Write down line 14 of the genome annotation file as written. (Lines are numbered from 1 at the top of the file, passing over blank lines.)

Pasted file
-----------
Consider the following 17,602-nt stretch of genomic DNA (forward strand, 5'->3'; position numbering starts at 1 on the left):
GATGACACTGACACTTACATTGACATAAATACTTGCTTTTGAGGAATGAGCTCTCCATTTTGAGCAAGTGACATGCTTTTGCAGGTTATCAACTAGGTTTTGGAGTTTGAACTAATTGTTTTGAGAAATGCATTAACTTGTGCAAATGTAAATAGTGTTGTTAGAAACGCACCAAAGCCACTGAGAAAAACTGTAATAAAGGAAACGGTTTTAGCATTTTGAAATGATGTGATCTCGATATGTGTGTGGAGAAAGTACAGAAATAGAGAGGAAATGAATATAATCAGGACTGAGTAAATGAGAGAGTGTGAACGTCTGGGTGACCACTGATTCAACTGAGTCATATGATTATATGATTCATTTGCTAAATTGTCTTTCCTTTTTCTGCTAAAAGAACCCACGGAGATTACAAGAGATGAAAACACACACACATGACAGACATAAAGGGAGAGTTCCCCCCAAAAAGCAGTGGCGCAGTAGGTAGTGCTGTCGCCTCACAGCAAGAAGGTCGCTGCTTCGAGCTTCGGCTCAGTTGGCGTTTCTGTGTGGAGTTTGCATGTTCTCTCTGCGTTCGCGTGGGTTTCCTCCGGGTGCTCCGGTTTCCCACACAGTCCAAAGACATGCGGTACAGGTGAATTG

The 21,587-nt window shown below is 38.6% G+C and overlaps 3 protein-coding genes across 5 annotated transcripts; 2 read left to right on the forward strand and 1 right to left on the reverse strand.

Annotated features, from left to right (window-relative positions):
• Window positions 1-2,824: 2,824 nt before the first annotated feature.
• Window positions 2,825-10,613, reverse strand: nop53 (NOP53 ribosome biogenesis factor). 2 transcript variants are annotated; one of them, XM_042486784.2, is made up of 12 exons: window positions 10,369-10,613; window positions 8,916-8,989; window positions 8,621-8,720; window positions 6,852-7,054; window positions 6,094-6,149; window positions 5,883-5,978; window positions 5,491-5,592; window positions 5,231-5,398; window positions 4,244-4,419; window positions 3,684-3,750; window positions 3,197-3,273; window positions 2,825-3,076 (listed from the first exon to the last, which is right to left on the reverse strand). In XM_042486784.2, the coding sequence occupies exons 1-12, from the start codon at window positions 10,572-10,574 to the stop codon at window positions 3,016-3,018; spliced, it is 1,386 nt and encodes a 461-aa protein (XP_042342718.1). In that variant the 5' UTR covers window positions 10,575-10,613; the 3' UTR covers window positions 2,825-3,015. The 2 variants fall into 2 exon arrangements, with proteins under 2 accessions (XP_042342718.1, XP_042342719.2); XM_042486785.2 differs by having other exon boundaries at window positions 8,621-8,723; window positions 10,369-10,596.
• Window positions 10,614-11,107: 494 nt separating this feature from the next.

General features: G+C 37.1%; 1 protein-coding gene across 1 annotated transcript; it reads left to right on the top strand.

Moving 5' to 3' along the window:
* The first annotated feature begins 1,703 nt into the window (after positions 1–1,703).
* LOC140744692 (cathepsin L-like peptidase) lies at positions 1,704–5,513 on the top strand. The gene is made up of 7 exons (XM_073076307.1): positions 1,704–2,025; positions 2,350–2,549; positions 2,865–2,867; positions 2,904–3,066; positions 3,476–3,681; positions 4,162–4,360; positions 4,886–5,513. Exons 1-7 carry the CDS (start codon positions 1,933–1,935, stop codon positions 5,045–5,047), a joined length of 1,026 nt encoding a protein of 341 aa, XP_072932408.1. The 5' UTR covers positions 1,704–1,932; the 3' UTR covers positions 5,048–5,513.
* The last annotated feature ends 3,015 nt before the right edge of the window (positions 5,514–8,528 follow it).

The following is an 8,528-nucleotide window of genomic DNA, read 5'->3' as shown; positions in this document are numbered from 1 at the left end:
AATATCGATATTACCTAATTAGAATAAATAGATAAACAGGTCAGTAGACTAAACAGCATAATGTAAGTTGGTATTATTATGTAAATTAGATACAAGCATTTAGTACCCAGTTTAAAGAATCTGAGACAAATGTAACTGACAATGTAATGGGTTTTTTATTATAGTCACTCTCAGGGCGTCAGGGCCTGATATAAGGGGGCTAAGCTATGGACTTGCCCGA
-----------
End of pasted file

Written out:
AATATCGATATTACCTAATTAGAATAAATAGATAAACAGGTCAGTAGACTAAACAGCATAATGTAAGTTGGTATTATTATGTAAATTAGATACAAGCATTTAGTACCCAGTTTAAAGAATCTGAGACAAATGTAACTGACAATGTAATGGGTTTTTTATTATAGTCACTCTCAGGGCGTCAGGGCCTGATATAAGGGGGCTAAGCTATGGACTTGCCCGA